For me, it was the summer of ’83
in small-town Wisconsin. While a
buddy and I were working our high
school jobs, we talked about what
would be a cool fi rst car. We both
agreed that a Jeep would be killer
transportation. The following week
we decided to take a road trip to
search for Jeeps. We got on Honda
Nighthawks and hit the road. We
came across a few prospects, but
neither of us could touch the asking
prices. We didn’t come home with
any Jeeps that day, but we got the bug.
By the time school started in the
fall, we both had Jeeps. We tinkered
with our CJs and explored local logging
roads that senior year. Snow
wheeling at night was probably the
most fun we had. I sold my ole’ ’56
when I left for college, but since then
I’ve owned three more CJ-5s, an ’86
Toyota P/U, a ’93 Toyota rockcrawler
(which I took on the Petersen’s
Ultimate Adventure in ’05), and now I
own a Toyota-based rock buggy.
I think we love off-roading
because of the total package. The rigs,
the trails, the off-road community,
the exploring, the obstacles, and even
sometimes the carnage all make it
appealing. I don’t think you decide to
become an off-roader. It just happens.
COLORADO SPRINGS, COLORADO
Was it the exploration aspect of it?
Yep. Truck camping is the best.
Trips like snow wheeling near Caliente,
Nevada, for a bachelor party/
camping trip, or doing the Mojave
Trail with my wife and a couple buddies—
fi nding our own little camping
spot near Las Vegas—have been some
of the best times of my life.
Was it the mechanical side of
things and the way you can modify
Yep. I have a degree in mechanical
engineering. My brother, buddies,
and I have all modifi ed our trucks for
Maybe your dad was into it?
Kinda. My dad was into muscle
cars, street rods, and Harleys. He recently
bought a Jeep Rubicon to wheel
with us—someone’s gotta bring up
the rear! My uncle has been into dune
buggies for about 30 years. Learning
to handle a dune buggy with a
manual transmission long before
turning 16 years old was awesome!
The rest of the story . . .
I got a ’65 Mustang Fastback GT
(Shelby look-a-like) when I was 15
years old. My brother got a ’69 Camaro
at 16. We both still have our cars, but
I actually walk past the Mustang to
work on my truck most weekends.
Pavement simply cannot compete. My
new son has also been off-road and
even tent camped at 8 months old!
Tread lightly, keep it rubber side
down, pack out more than you pack
in, and keep our public lands open!
As a 23-year-old Arizona transplant
via Colorado farm-raising, I am
completely immersed in off-roading.
Everything from dirtbikes, ATVs, rockcrawlers,
and even R/C wheeling.
I wheel a typically-built ’79 ’Yota,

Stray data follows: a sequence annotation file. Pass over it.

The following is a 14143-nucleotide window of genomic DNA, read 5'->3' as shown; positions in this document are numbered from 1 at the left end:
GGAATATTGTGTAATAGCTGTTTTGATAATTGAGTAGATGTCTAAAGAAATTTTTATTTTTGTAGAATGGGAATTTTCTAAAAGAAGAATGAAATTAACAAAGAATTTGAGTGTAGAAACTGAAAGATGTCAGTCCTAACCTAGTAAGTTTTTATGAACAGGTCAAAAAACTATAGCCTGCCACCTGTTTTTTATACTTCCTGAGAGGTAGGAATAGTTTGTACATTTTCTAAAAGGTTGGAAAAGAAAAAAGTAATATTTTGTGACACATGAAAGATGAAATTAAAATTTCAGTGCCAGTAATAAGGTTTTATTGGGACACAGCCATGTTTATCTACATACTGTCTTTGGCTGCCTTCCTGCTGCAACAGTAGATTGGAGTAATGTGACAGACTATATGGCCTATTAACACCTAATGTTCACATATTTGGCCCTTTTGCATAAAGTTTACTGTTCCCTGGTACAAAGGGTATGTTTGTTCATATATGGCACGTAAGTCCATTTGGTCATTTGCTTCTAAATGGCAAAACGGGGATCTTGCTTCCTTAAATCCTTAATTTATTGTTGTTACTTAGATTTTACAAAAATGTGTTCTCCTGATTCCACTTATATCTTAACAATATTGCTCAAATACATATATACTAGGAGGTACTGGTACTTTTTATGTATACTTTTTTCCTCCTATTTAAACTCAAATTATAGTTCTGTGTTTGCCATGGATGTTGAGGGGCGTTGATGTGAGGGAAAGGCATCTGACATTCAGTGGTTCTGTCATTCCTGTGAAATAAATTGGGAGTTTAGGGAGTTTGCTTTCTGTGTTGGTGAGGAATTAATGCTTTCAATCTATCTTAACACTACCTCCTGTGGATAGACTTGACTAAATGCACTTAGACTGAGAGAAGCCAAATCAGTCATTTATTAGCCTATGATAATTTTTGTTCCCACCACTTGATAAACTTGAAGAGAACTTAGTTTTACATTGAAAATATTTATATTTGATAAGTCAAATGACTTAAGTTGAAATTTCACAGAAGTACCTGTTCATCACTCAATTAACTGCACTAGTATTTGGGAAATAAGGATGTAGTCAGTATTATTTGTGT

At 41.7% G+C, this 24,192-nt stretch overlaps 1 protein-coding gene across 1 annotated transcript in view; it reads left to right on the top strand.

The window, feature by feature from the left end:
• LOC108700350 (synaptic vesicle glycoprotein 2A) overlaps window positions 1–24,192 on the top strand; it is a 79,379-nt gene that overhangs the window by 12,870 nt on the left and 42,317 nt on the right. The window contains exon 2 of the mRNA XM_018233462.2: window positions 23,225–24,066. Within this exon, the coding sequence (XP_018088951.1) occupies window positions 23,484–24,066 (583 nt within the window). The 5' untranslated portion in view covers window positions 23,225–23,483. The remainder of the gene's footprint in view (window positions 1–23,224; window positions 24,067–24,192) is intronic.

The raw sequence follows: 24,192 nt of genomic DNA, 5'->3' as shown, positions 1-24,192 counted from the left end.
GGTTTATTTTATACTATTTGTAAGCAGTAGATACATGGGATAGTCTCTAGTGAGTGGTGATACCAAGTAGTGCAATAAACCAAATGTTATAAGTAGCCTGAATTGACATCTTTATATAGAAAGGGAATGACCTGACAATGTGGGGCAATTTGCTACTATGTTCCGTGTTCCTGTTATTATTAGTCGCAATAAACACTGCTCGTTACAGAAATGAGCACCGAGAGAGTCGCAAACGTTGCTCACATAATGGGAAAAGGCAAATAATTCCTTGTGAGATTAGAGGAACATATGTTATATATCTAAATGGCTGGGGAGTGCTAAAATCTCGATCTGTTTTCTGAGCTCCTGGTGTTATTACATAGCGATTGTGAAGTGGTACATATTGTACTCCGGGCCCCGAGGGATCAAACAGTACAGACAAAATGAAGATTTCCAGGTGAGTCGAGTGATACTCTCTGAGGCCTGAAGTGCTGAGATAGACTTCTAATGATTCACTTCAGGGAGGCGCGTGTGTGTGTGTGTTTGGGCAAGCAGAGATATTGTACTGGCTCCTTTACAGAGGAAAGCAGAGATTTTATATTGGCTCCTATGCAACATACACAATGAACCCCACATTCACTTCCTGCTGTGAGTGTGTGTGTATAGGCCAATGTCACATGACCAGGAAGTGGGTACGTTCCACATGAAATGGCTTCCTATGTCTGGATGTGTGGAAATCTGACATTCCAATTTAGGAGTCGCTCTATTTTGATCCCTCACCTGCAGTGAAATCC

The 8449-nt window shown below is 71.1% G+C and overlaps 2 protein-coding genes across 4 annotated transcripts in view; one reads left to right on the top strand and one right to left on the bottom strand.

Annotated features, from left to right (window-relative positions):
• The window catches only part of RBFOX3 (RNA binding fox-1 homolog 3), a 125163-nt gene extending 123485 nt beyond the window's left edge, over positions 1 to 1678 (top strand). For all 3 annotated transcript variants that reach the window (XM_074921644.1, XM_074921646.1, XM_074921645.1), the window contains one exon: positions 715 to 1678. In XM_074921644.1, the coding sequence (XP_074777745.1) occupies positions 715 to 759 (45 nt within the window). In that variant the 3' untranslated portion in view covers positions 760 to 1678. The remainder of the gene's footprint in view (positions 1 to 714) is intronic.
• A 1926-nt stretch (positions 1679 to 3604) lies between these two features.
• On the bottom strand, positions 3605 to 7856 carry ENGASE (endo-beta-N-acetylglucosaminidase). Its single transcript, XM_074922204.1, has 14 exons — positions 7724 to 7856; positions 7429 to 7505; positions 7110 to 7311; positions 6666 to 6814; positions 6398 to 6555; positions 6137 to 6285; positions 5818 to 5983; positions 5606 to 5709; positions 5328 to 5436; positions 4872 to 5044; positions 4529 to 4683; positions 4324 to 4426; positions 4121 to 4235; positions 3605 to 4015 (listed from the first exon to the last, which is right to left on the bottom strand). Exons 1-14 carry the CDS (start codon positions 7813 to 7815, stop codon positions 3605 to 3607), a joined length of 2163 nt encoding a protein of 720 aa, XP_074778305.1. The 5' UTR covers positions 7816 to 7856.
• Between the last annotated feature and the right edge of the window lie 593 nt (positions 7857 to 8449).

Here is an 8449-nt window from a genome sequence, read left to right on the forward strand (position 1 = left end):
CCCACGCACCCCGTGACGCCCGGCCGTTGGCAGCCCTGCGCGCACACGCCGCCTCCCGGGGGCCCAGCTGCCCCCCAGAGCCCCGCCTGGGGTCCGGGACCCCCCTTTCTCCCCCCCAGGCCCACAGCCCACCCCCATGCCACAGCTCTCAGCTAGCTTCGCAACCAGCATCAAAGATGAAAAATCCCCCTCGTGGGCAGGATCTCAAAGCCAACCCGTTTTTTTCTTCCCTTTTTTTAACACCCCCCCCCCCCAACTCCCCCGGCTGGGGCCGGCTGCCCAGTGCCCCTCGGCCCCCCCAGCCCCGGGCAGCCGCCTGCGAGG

and I’m building an ’88 XJ that won’t
be quite the normal XJ. I’ve got a
garage full of bikes and quads and all
the tools necessary to build and fi x
pretty much everything I want.
I never really grew up around
off-roading or building cool cars or
any of that. My parents worked a
lot and I spent a lot of time growing
up around my grandparents’ farm. I
really look up to my granddad. Us kids
started out driving when we were
real young, on Grandma’s old snapper
lawn tractor. I always enjoyed riding
with Granddad in the tractors, and it
always seemed like we would have to
go through a ditch to get to a fi eld at
least once. When you’re young, that’s
When we started getting a little
bigger we got some dirtbikes and
ripped up the dirt roads, ditches, and
fields every day. Not to mention the
mud we’d get into in the pickups
when irrigating time came along.
My first truck was a big lifted
GMC 4x4 that I took everywhere (even
though I was supposed to “keep it
out of the river” and “not be screwin’
around”). From then on I was pretty
much hooked. I’m not sure there is
any one particular reason I love offroading.
It feels more like it’s just in
my blood. I want it and crave it and do
anything I can to get it. From the thrill
of building something with my hands
and seeing it come to fruition, to the
challenge of pushing the limits of my
creation, I enjoy it all.
Thank you for bringing up a lot of
great memories in writing this.
IN THE DIRT
Growing up in neighborhoods
with houses being built left plenty of
varied terrain to ride and learn. As I
went to college, I would even take my
’78 Oldsmobile 88 off-road, but usually
in winter when I had the lugger-style
snow tires on.
My first 4x4 was an ’84 Bronco,
with an inline-six—plenty of grunt
in low range, and decent mileage on
the highway. Next I bought a ’96 Ram
on 33-inch Swampers. I even became
president of a small 4x4 club. Yellow
Creek and Wellsville, Ohio, was my
favorite place. I loved seeing people’s
faces when I drove that big Dodge up
hills and through places they never
thought it would go. Long live Jinxy!
My current ride is an ’07 suburban,
but it has been on some cool logging
roads and dirt roads in Maine, New
Hampshire, and Vermont—and with
the family this time!
Thanks for a great magazine!